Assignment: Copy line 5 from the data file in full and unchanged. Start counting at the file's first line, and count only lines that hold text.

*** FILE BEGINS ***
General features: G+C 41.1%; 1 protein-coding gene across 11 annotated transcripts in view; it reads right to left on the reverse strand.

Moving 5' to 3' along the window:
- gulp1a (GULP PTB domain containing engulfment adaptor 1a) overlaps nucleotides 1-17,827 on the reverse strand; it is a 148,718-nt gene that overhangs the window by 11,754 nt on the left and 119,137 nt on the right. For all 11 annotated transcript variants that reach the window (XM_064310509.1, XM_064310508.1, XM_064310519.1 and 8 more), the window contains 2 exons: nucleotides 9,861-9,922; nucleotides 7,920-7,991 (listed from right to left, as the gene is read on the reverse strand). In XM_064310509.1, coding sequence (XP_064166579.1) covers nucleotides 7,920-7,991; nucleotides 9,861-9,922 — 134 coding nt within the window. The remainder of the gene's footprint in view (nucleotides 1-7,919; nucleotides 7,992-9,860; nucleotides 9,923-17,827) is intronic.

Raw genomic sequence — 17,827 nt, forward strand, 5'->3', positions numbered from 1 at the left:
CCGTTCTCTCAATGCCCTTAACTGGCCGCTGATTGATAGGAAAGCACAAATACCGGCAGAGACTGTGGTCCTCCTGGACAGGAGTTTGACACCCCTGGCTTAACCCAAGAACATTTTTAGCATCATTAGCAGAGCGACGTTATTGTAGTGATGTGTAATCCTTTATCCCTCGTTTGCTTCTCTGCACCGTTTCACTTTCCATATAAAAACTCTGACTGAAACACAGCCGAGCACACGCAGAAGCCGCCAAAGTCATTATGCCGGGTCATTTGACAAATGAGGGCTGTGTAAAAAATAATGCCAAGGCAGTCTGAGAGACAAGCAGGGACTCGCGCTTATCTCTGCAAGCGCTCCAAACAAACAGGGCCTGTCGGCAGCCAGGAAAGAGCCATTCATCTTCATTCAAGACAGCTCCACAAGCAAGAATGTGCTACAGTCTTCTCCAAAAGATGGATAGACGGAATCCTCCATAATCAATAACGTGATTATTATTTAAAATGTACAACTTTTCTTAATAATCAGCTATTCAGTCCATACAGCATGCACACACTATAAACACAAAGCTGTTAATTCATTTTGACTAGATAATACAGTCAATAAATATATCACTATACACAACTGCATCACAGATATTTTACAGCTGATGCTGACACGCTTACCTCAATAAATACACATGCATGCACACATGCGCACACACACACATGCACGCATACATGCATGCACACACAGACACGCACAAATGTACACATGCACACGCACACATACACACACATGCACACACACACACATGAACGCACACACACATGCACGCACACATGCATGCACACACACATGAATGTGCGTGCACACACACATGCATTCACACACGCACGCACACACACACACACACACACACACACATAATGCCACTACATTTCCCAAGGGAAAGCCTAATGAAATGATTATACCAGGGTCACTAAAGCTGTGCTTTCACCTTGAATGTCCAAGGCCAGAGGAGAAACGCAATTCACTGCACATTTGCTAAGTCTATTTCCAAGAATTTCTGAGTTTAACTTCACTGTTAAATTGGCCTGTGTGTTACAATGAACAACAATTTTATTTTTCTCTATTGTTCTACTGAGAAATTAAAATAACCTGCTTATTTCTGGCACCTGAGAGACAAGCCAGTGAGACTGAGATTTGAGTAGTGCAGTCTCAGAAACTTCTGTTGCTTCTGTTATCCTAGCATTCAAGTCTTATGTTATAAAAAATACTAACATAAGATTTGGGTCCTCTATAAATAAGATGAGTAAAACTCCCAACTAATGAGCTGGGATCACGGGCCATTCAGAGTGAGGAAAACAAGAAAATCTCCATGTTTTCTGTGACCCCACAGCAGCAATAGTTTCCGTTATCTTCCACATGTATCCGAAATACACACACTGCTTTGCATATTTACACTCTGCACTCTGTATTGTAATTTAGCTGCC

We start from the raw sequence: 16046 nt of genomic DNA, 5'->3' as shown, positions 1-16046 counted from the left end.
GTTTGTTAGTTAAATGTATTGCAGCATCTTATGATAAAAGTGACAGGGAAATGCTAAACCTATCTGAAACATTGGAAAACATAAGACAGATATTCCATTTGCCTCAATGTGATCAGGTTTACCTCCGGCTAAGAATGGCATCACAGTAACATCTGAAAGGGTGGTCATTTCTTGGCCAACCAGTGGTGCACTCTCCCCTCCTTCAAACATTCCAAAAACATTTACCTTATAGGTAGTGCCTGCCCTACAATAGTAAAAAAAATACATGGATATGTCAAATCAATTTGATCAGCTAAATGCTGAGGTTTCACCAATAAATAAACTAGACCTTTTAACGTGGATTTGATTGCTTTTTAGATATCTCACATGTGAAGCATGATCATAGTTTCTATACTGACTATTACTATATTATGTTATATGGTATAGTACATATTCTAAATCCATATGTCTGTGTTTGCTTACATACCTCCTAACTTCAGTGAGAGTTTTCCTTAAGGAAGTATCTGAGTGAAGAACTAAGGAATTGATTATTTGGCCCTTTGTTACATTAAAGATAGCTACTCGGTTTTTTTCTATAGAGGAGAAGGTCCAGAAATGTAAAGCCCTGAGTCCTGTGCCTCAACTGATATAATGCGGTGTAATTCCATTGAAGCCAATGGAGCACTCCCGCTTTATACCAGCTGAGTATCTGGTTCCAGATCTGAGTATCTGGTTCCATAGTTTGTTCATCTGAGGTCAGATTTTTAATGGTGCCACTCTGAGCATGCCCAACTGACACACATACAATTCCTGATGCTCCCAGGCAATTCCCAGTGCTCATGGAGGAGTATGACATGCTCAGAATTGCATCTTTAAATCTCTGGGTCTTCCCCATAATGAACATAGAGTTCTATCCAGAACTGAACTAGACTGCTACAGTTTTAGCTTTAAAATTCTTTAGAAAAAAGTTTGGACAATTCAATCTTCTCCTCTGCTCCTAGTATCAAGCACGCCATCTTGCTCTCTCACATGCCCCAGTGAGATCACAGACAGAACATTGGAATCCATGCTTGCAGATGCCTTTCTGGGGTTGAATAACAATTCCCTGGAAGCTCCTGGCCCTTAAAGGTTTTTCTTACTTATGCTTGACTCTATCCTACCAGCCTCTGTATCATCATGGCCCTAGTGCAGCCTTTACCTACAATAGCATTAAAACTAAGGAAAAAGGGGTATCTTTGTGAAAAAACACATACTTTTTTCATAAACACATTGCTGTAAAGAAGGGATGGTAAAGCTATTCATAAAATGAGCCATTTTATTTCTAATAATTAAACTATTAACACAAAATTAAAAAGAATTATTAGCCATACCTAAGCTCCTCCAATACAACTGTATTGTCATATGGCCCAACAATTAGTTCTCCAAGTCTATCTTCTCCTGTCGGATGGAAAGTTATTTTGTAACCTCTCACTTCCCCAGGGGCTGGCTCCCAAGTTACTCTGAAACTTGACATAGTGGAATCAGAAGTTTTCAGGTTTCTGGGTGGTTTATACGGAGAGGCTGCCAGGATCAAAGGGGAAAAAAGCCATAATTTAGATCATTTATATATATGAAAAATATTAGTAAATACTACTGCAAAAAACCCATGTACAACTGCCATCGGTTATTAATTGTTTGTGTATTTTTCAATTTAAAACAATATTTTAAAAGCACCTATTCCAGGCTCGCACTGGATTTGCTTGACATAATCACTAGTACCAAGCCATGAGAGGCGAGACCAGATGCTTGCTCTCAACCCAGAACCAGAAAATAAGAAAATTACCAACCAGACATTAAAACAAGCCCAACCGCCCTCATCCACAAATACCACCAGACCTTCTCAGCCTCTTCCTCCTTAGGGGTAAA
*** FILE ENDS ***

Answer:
CCGTTCTCTCAATGCCCTTAACTGGCCGCTGATTGATAGGAAAGCACAAATACCGGCAGAGACTGTGGTCCTCCTGGACAGGAGTTTGACACCCCTGGCTTAACCCAAGAACATTTTTAGCATCATTAGCAGAGCGACGTTATTGTAGTGATGTGTAATCCTTTATCCCTCGTTTGCTTCTCTGCACCGTTTCACTTTCCATATAAAAACTCTGACTGAAACACAGCCGAGCACACGCAGAAGCCGCCAAAGTCATTATGCCGGGTCATTTGACAAATGAGGGCTGTGTAAAAAATAATGCCAAGGCAGTCTGAGAGACAAGCAGGGACTCGCGCTTATCTCTGCAAGCGCTCCAAACAAACAGGGCCTGTCGGCAGCCAGGAAAGAGCCATTCATCTTCATTCAAGACAGCTCCACAAGCAAGAATGTGCTACAGTCTTCTCCAAAAGATGGATAGACGGAATCCTCCATAATCAATAACGTGATTATTATTTAAAATGTACAACTTTTCTTAATAATCAGCTATTCAGTCCATACAGCATGCACACACTATAAACACAAAGCTGTTAATTCATTTTGACTAGATAATACAGTCAATAAATATATCACTATACACAACTGCATCACAGATATTTTACAGCTGATGCTGACACGCTTACCTCAATAAATACACATGCATGCACACATGCGCACACACACACATGCACGCATACATGCATGCACACACAGACACGCACAAATGTACACATGCACACGCACACATACACACACATGCACACACACACACATGAACGCACACACACATGCACGCACACATGCATGCACACACACATGAATGTGCGTGCACACACACATGCATTCACACACGCACGCACACACACACACACACACACACACACATAATGCCACTACATTTCCCAAGGGAAAGCCTAATGAAATGATTATACCAGGGTCACTAAAGCTGTGCTTTCACCTTGAATGTCCAAGGCCAGAGGAGAAACGCAATTCACTGCACATTTGCTAAGTCTATTTCCAAGAATTTCTGAGTTTAACTTCACTGTTAAATTGGCCTGTGTGTTACAATGAACAACAATTTTATTTTTCTCTATTGTTCTACTGAGAAATTAAAATAACCTGCTTATTTCTGGCACCTGAGAGACAAGCCAGTGAGACTGAGATTTGAGTAGTGCAGTCTCAGAAACTTCTGTTGCTTCTGTTATCCTAGCATTCAAGTCTTATGTTATAAAAAATACTAACATAAGATTTGGGTCCTCTATAAATAAGATGAGTAAAACTCCCAACTAATGAGCTGGGATCACGGGCCATTCAGAGTGAGGAAAACAAGAAAATCTCCATGTTTTCTGTGACCCCACAGCAGCAATAGTTTCCGTTATCTTCCACATGTATCCGAAATACACACACTGCTTTGCATATTTACACTCTGCACTCTGTATTGTAATTTAGCTGCC